Finding the beauty in the every day lets us live in the moment and temporarily step out of the hustle + bustle. Any excuse to look up at passing clouds or delight in summer gardens, and capture color for inspiration, is worth it. I let my eyes dance through the scene, picking up shades of bobbins in the studio and playing with yarn as my palette, arranging, rearranging, designing.

Your challenge? Weave something inspired by the color you find in nature. You aren’t limited by size, shape or application (I mostly use this technique for scarf weaving, but tapestries, wall art and 3D woven forms can all benefit from this practice). During the next few weeks, take your camera with you on a color hunt. An apple isn’t just red; look closely and you may pick out striations of green, purple, pink, brown, etc.

Tips:

-Wander about at different times of day.

-Think about how color changes with weather and season.

-Look to the skies. Look in your garden, visit a local park or go for a walk in your neighborhood.

-Challenge yourself to pick out the many colors in a seemingly gray city building.

-Change your scale. How do colors change, blend, and pop when your view is inches from your face vs. across the street vs. looking down from up high?

You may choose to weave something representative of the photo you take (ie. a red barn in a yellow field of grain), but I encourage you to think abstractly. If you need help disassociating from shapes and objects, pull out some colored pencils or crayons and doodle swatches of the colors as you see them. Play with proportion, pattern, and gradients. Once you’ve extracted all the shades from your inspiration photo, use your color map to choose fibers to weave with. I hope you’re able to get out and appreciate nature for this challenge. Bonus points if you weave outside ;) Can’t wait to see what you create!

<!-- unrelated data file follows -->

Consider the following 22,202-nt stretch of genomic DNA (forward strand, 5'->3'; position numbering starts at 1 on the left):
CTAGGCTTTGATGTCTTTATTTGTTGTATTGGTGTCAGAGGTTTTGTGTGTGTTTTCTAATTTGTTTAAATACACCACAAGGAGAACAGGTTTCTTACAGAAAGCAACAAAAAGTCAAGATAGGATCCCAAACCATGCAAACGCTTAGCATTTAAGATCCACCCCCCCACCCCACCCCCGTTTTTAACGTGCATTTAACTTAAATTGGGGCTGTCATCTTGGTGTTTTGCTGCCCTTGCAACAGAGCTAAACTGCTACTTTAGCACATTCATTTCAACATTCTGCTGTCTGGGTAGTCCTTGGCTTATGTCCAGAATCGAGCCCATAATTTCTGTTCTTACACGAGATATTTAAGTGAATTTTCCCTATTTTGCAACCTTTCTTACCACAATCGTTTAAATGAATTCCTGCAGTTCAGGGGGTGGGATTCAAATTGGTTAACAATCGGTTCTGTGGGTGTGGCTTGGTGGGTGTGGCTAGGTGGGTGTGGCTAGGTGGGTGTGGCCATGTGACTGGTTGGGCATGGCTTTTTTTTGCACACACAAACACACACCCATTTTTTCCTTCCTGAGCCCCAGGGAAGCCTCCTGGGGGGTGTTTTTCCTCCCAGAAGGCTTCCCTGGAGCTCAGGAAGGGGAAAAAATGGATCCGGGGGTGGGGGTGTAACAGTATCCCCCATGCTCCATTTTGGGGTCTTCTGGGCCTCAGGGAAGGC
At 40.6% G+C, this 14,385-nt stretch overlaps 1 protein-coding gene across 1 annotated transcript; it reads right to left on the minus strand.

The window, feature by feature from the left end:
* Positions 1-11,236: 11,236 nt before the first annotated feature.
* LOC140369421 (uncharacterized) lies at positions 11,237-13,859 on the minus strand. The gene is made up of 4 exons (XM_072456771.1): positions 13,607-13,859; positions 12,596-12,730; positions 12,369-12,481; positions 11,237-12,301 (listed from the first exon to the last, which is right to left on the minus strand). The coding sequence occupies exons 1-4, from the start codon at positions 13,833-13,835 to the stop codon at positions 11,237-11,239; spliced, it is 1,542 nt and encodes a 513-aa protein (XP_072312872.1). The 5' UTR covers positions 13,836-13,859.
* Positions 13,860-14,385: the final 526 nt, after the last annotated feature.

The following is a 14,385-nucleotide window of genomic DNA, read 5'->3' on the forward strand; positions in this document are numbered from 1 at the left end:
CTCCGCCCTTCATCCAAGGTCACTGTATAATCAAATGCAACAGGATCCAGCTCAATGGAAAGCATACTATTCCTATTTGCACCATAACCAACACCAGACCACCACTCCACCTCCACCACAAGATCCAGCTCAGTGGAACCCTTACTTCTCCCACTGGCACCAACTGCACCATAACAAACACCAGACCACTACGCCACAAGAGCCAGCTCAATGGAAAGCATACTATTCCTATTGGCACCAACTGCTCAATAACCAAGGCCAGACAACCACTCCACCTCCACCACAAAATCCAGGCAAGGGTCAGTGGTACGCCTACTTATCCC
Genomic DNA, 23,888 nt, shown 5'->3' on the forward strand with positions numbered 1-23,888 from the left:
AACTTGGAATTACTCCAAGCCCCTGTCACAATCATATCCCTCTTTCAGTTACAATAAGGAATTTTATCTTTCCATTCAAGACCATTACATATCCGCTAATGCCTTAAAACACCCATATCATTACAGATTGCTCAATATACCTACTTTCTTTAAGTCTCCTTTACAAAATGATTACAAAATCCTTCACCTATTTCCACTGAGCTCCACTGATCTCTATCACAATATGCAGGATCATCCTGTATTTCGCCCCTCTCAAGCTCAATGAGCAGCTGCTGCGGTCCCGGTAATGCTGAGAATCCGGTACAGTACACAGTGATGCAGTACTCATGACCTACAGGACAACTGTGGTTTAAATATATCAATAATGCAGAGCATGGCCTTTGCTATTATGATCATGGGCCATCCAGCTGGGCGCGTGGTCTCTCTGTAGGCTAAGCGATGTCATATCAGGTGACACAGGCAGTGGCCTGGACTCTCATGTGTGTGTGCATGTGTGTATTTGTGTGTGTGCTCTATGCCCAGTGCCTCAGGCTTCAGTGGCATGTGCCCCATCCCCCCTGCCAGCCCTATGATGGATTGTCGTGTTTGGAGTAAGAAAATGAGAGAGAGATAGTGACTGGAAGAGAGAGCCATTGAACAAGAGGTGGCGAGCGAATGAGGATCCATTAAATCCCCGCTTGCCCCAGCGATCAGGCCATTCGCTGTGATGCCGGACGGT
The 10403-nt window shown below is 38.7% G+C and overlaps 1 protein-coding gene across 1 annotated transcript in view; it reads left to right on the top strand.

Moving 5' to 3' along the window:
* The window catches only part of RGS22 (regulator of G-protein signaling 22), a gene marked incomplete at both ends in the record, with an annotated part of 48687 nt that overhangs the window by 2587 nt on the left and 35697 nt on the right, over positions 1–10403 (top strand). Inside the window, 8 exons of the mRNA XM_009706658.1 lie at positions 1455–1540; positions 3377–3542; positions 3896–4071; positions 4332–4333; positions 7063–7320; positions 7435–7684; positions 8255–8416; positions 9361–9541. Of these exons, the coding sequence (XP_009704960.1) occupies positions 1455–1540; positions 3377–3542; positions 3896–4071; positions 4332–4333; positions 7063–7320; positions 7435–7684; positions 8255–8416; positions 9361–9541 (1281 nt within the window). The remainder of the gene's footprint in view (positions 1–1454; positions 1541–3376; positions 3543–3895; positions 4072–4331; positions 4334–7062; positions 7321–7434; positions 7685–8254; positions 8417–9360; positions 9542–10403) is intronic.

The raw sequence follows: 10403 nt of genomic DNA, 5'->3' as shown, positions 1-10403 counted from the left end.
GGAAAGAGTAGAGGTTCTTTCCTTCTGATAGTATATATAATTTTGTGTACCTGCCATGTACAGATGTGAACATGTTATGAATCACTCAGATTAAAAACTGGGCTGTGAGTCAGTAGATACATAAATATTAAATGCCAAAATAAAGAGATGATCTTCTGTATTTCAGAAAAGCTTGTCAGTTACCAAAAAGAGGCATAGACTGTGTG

HOW TO COMPLETE THE CHALLENGE:

  • Make a piece of woven art along the theme of "NATURAL COLOR." 
  • Send a photo of your completed piece to submit@theweavingkind.com by March 1, 2016. Your photo should fit into Instagram’s square format without borders. Avoid using extreme filters. Submissions are selected for our Instagram feed in part based on image quality, so make sure your photo is in focus and well lit. Please include the image as an attachment to your email rather than sharing via Google Drive, Flickr, etc. 
  • Include your Instagram handle. 
  • Write a few sentences about the challenge. What was your inspiration for your piece? What did you find valuable about this challenge? What was difficult? How will what you learned inform your practice going forward? 
  • By submitting, you are granting The Weaving Kind to showcase your photo (with credit to you, of course) on Instagram, our website, and other relevant materials. 
  • If you post about this month's challenge on your own feed, use the hashtag #twkfebruary2017 to make it easy for everyone to find your photo. 

Happy Weaving!

AUTUMN 2016 CHALLENGE: CONTRAST


WHAT'S A WEAVING CHALLENGE?

Every month or two, we feature a challenge contributed by a different weaver. Our challenges are basically homework assignments designed to introduce a unique approach to a woven project, and get you thinking about the craft in a new and different way. It's great motivation to try something you might not have otherwise. Complete and submit the current challenge (instructions below) for a chance to be featured on our Instagram feed! Read on for more! 


AUTUMN 2016 CHALLENGE: CONTRAST

CONTRIBUTED BY SHELLY SAZDANOFF

Photo by Cora Schleicher